FIG. 2 represents a light-emitting diode heterostructure, grown on a langasit substrate. A profile of changing bandgap energy in different heterostructure layers is also shown. Unlike the structure represented in FIG. 1 in the offered structure the n-InXGa1-XN layer (4) and the p-GaN layer (8) are not grown. The p-GaN layer (8) is a wave guiding layer which is most effectively used in laser diodes, not in light-emitting diodes. For growth of a light-emitting diode heterostructure a langasit substrate (1) having the a-plane orientation and perfect surface treatment (Ra<0.5 nm) is loaded into a reactor of an OMVPE apparatus in very clean nitrogen atmosphere conditions. After blowing through the reactor by pure nitrogen hydrogen pressure in the reactor decreases to an operating level nearby 70 Torr. Then the graphite susceptor with the substrate are heated up to 1050° C. After heating during 15 min at hydrogen flow rate of 15 litre/min ammonia with flow rate of 5 litre/min is supplied into the reactor. In this condition the process is sustained for 5 minutes. After that high-frequency heating power is decreased and within 6 minutes the temperature of the susceptor is stabilized at the level 530° C.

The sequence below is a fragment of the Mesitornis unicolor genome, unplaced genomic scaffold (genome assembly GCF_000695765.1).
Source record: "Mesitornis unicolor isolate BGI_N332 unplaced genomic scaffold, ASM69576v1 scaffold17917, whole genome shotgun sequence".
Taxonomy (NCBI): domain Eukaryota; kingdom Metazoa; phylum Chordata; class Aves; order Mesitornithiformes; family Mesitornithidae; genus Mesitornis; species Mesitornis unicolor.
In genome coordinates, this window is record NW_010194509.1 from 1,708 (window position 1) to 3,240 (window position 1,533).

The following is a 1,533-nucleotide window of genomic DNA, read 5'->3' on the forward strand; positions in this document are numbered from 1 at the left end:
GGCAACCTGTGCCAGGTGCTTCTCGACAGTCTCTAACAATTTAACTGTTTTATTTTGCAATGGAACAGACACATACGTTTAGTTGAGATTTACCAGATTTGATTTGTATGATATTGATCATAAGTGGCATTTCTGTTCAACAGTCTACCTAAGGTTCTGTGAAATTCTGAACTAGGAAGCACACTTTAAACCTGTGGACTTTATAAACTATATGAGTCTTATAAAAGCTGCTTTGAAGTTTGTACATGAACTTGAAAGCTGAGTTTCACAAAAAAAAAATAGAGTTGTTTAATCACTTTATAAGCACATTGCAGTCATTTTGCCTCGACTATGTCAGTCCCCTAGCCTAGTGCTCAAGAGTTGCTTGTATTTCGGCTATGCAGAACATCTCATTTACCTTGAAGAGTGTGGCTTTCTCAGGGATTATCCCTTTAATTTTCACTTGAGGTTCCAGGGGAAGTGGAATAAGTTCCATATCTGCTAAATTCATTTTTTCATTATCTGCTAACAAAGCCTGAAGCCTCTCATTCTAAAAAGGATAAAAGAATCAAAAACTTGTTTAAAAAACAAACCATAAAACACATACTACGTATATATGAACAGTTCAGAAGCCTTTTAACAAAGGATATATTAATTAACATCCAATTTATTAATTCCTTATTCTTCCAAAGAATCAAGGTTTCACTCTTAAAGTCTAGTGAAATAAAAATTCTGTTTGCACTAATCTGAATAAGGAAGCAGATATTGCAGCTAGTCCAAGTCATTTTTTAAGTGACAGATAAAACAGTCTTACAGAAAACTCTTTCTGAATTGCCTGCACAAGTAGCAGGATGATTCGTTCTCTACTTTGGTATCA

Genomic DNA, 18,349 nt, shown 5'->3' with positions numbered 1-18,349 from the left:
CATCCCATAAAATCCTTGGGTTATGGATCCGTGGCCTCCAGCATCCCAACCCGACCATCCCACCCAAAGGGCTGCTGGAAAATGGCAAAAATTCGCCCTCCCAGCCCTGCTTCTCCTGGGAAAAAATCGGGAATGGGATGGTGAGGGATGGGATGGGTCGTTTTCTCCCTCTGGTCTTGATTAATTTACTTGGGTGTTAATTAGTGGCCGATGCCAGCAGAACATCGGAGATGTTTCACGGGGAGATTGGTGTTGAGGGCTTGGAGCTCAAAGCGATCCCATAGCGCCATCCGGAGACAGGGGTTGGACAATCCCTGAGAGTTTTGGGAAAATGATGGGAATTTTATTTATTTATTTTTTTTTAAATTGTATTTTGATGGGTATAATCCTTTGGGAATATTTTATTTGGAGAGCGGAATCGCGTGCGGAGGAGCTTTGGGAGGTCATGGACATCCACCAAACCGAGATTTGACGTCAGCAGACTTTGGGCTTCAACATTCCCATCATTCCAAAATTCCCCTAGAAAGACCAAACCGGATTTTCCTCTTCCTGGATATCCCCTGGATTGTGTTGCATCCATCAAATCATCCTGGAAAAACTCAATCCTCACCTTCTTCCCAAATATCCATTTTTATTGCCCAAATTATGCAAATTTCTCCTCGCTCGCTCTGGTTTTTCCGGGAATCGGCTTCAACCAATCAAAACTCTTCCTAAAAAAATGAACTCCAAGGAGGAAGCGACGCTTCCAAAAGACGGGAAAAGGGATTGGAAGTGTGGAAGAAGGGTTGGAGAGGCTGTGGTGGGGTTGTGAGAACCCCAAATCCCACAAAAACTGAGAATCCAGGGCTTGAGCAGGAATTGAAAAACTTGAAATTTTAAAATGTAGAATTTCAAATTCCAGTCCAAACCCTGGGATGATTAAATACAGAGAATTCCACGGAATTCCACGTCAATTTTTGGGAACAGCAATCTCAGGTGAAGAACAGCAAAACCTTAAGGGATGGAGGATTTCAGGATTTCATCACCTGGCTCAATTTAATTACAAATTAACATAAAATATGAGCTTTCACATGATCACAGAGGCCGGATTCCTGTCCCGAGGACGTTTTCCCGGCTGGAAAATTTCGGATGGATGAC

Then, to grow up a GaN buffer layer (2) trimethylgallium (TMG), as the source gas, with flow rate of 4*10−5 mol/min is supplied through separate injection nozzle into the reactor for 50 seconds. As a result, the GaN buffer layer with thickness of 15 nm is grown. After that, the susceptor temperature is very rapidly risen up to 1030° C. and TMG with silane (SiH4) used as a donor impurity source is supplied into the reactor with flow rate of 7*10−5 mol/min. The TMG+SiH4 gas mixture has flow rate of experimentally selected value to have a doping level of the GaN layer about 2*1018 cm−3. The GaN layer (3) with thickness about 3.2 microns grows for 35 minutes. Then the trimethylaluminum (TMAl) is supplied as a source gas, and its flow rate linearly increases from 0 to 1*10−5 mol/min during 5 minutes. As a result, the n-AlxGa1-xN (x<0.15) (5) layer with thickness of 0.5 microns and with a gradient of aluminum content is grown. After that, supplying TMG, TMA1 and SiH4 is stopped, the susceptor temperature has been very rapidly reduced down to 860° C. during 5 minutes. Now, submission of TMG and trimethylindium (TMI) is switched on and growth of InxGa1-xN/InyGa1-yN layers (6) forming a multiply quantum wells structure occurs by periodically switching TMI flow rates between 7*10−6 mol/min and 3*10−5 mol/min. Duration of TMI submission with the higher flow rate takes of 3 seconds and with the lower flow rate of 16 seconds. Then the susceptor temperature rises up to 1030° C. during 5 minutes and TMG+TMAL flows are supplied into the reactor again. During growth of AlGaN (9) and GaN (10) layers bis(cyclopentadienyl)magnesium (Cp2Mg) as a source of acceptor impurity is supplied into the reactor. The Cp2Mg flow rate must be high enough to obtain the acceptor concentration of the order 3*1018 cm−3 for providing low specific resistance of the p-GaN contact layer (10).